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West Virginia’s COVID-19 death toll reached 4,219 Wednesday, including 2,878 deaths of unvaccinated or partially vaccinated individuals since vaccines became available, a point state coronavirus czar Dr. Clay Marsh drove home during the state COVID-19 briefing.

Since COVID-19 vaccines became available last December, the virus has killed 3,102 West Virginians, but only 225 of those deaths were breakthrough cases in fully vaccinated individuals, he noted.

“Everybody else had not been vaccinated,” said Marsh, vice president of health sciences at West Virginia University. “This really does reinforce the benefit of full vaccination.”

Since vaccinations have become available, roughly 93% of all state COVID-19 deaths have been unvaccinated or partially vaccinated individuals, Department of Health and Human Resources data shows.

Through Wednesday, West Virginia remained last in vaccination rates among the 50 states and Washington, D.C., with 40.86% of the total population fully vaccinated, according to the federal Centers for Disease Control and Prevention.

That’s well below the national average of 57.1%, according to the CDC.

Marsh’s comments came as the Legislature was poised to take final passage votes Wednesday on legislation to make it easier for the 575,665 unvaccinated adult West Virginians to evade employer vaccination mandates through broadly defined medical and religious exemptions (House Bill 335).

On Wednesday, Justice defended the bill against critics who contend it amounts to government overreach on public and private employers.

“I surely to goodness don’t want to be infringing on businesses, and their feelings and beliefs,” Justice said.

“We do need to make exceptions for people who have medical conditions or religious beliefs,” he added. “I hate like crazy for someone to lose their job when they have a legitimate medical or religious exemption.”

A number of major employers, hospitals and health care providers have objected to the legislation. In a letter to lawmakers, the state Chamber of Commerce warned the legislation runs contrary to federal rules and laws, and will make state employers subject to a barrage of lawsuits.

While the total number of active COVID-19 cases in the state dropped to 8,469 on Wednesday, and as hospitalizations dropped slightly to 714, the number of COVID-19 patients being treated in intensive care units increased by four to 211, and the number of critically ill patients on ventilators increased by three to 128, according to DHHR data.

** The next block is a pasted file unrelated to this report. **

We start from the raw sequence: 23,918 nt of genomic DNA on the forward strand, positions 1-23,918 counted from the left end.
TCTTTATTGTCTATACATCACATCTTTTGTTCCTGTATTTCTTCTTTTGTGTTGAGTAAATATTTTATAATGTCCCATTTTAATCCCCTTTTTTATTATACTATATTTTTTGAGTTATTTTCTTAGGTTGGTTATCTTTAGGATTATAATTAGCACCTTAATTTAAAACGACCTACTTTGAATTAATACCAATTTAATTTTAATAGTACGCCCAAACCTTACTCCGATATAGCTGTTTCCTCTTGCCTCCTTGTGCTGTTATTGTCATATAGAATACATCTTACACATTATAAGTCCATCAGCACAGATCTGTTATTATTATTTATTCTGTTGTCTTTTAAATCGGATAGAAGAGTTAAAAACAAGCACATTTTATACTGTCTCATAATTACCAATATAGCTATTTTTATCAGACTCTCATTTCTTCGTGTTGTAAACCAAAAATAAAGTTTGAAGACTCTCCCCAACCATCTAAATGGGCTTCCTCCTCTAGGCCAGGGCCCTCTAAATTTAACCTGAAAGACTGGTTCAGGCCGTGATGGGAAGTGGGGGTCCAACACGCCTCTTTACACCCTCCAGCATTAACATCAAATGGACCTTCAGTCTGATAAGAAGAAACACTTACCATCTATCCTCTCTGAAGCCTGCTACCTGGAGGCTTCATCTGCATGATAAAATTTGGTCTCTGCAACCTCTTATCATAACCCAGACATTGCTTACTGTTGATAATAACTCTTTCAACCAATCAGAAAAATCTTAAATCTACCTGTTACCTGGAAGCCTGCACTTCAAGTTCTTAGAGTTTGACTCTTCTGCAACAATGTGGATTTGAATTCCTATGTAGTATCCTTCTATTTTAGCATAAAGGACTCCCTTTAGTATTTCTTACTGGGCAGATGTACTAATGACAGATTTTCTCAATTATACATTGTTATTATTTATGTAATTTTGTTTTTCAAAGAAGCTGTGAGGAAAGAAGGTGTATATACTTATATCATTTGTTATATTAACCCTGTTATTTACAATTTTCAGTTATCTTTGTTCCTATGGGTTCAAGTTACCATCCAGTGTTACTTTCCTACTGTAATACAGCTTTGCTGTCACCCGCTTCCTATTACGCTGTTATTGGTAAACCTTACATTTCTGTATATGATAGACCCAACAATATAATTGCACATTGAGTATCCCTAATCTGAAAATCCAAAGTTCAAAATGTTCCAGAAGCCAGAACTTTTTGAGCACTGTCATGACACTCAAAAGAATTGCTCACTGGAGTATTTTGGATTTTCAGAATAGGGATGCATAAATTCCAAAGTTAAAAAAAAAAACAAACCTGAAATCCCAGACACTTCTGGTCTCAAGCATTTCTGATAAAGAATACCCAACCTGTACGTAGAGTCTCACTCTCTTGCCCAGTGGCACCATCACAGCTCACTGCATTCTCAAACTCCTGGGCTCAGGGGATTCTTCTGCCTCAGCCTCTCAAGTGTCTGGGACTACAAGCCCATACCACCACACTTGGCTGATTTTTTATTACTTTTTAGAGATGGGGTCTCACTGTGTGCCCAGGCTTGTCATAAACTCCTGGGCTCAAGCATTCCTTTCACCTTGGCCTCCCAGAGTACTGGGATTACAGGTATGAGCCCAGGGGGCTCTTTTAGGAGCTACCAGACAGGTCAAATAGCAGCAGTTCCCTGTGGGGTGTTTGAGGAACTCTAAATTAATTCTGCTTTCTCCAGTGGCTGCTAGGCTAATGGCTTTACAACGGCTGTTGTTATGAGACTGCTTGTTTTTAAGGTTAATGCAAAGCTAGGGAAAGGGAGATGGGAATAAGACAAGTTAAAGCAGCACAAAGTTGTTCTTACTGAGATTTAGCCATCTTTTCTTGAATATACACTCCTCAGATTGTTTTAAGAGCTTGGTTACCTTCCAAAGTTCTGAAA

• Earlier Wednesday, Justice held a separate virtual briefing citing what he said is a record-low unemployment rate for the state, at a seasonally adjusted rate of 4.6% for September.

Scott Adkins, acting director for WorkForce West Virginia, said 765,000 West Virginians were in the workforce in September, up about 1,900 from Sept. 2019, prior to the pandemic.

At the height of pandemic shutdowns, state unemployment reached 15.6% in April 2020, he said.

However, Sean O’Leary, senior policy analyst with the West Virginia Center for Budget and Policy, said Wednesday the unemployment numbers are misleading because they do not account for the nearly 14,000 people who have left the labor force since February 2020 and are no longer counted in employment figures.

“A part of the reason for West Virginia’s falling unemployment rate is workers leaving the labor force and no longer being counted as unemployed,” he said Wednesday. “The state’s labor force fell from 805,700 in February 2020 to 768,100 in April 2020. By December 2020, it had recovered to 796,000, but has been flat for most of 2021, and started declining in recent months. It has fallen by 4,100 since April, including 900 in September.”

O’Leary concluded, “Overall, the labor force is down 13,900 workers since February 2020. If those workers were still counted as unemployed, the state’s unemployment rate would be 6.2%.”

Inexplicably, Justice used the statewide forum to criticize the Charleston Gazette-Mail on two occasions.

“Oftentimes, I think about the state newspaper. It’s become the state enquirer,” he said at one point, apparently referring to the National Enquirer tabloid. “It doesn’t really matter anymore, because nobody listens to them anyway, and they’ve become a frivolous enquirer.”

Phil Kabler covers politics.

He can be reached at 304-348-1220 or philk@hdmediallc.com.

Follow @PhilKabler on Twitter.

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